There’s a whole range of tools that can help you be the best broadcast journalist you can be. It’s a tough career to crack, so be ready to hit the newsroom armed with everything you need to handle the pace. There’s nothing worse than being unprepared, and not everyone will be able to take the heat, so make things as easy as possible on yourself.

In a competitive job market the candidates with deepest skillset will stand out. Technical skills matter. Aspiring journalists who know how to shoot video and edit video stories and podcasts will have a huge competitive edge.

What to do: get some reliable recording equipment to capture those all-important interviews – and sign up for transcription software from Trint. Designed and led by a veteran broadcast journalist – you know Jeff already – Trint is your secret weapon in speedy transcription, taking the pain out of manually transcribing your conversations. Sign up for a free trial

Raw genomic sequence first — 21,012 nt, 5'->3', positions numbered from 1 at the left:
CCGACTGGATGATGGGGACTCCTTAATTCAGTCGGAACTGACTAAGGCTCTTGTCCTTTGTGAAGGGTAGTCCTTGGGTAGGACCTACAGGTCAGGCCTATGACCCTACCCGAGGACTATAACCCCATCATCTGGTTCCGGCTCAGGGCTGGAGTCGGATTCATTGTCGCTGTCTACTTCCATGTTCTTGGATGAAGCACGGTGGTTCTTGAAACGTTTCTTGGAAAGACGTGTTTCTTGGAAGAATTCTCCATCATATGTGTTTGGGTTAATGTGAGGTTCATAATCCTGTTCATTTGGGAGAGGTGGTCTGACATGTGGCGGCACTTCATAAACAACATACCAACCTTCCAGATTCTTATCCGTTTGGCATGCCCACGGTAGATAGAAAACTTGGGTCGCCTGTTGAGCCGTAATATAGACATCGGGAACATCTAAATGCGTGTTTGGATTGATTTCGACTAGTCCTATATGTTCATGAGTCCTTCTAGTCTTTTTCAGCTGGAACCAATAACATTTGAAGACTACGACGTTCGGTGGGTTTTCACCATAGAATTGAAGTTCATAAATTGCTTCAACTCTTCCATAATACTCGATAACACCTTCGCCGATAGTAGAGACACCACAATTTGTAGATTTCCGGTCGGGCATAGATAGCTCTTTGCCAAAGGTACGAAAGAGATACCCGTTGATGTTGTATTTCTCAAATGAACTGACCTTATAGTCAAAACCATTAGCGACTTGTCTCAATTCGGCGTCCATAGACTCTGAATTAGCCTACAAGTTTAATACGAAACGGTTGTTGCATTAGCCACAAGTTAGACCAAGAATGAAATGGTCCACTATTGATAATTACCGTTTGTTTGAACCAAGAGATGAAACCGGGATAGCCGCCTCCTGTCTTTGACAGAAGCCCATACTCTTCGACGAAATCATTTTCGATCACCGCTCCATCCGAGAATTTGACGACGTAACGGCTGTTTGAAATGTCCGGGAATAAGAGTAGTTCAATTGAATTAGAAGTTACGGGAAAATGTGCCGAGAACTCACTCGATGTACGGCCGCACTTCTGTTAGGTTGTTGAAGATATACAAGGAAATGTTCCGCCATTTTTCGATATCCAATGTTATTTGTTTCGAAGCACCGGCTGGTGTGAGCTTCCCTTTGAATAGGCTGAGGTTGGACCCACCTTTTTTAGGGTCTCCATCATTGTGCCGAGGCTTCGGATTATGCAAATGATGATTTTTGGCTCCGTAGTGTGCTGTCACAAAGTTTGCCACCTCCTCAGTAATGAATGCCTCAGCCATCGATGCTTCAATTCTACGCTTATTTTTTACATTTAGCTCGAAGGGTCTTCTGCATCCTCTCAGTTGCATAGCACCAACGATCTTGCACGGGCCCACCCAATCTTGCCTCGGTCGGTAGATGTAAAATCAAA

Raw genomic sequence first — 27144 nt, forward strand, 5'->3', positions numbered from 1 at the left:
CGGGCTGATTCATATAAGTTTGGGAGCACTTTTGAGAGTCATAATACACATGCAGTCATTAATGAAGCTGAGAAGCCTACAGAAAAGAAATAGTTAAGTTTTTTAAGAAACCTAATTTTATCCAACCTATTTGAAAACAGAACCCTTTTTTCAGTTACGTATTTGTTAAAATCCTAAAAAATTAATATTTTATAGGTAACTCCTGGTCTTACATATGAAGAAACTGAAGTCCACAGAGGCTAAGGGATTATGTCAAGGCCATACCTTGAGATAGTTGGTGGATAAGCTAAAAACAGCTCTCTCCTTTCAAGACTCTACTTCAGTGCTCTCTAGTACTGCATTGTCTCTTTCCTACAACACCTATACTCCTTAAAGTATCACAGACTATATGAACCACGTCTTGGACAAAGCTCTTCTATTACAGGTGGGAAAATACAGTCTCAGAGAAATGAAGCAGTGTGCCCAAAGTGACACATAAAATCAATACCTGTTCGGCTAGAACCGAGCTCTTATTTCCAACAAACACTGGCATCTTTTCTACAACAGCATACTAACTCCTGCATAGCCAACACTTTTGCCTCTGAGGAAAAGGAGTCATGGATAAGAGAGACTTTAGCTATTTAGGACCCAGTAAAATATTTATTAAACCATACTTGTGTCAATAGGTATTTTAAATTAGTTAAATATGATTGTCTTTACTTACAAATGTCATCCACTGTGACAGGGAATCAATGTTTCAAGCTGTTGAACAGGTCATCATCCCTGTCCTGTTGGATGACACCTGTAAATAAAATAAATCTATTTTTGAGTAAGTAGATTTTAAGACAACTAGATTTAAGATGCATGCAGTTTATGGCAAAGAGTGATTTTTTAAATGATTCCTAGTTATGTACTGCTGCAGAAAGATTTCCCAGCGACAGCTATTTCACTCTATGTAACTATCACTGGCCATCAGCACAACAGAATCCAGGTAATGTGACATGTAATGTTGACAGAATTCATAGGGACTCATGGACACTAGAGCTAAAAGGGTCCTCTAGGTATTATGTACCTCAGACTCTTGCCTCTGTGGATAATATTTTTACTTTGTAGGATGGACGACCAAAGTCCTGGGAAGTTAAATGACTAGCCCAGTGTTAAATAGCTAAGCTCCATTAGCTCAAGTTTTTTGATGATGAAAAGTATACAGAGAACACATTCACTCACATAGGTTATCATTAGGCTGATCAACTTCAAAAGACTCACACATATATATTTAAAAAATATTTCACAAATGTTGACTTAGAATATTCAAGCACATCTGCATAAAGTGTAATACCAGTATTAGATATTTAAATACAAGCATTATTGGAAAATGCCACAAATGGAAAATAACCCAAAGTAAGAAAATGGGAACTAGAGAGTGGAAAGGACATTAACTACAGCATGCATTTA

6. Get stuck in

Wanting to work in broadcast journalism is one thing, but actually getting experience writing at pace and at length is a big challenge. Create content for yourself. Launch a blog or an online website where you document local stories, or anecdotes about your experiences with journalism, that could be helpful for other aspiring broadcast journalists.

The most important skill: writing. You need to master clean, casual writing. Jeff’s pet peeve? What he calls “ten-dollar words” – those fancy words people add to sentences that are meant to sound knowledgeable but have no meaning.

What to do: start by launching a blog that follows your journey into journalism – the trials, the successes and the honest truth. This will be valuable content for anyone looking to follow the same path, and will show any newsroom that you’re serious about what you do. Show off a bit. Don’t be afraid to go it alone.

Boost your broadcast journalism toolbox today: try Trint for free

This article was written by an external contributor. Cameron Broome reveals the steps you need to take to make it as a journalist.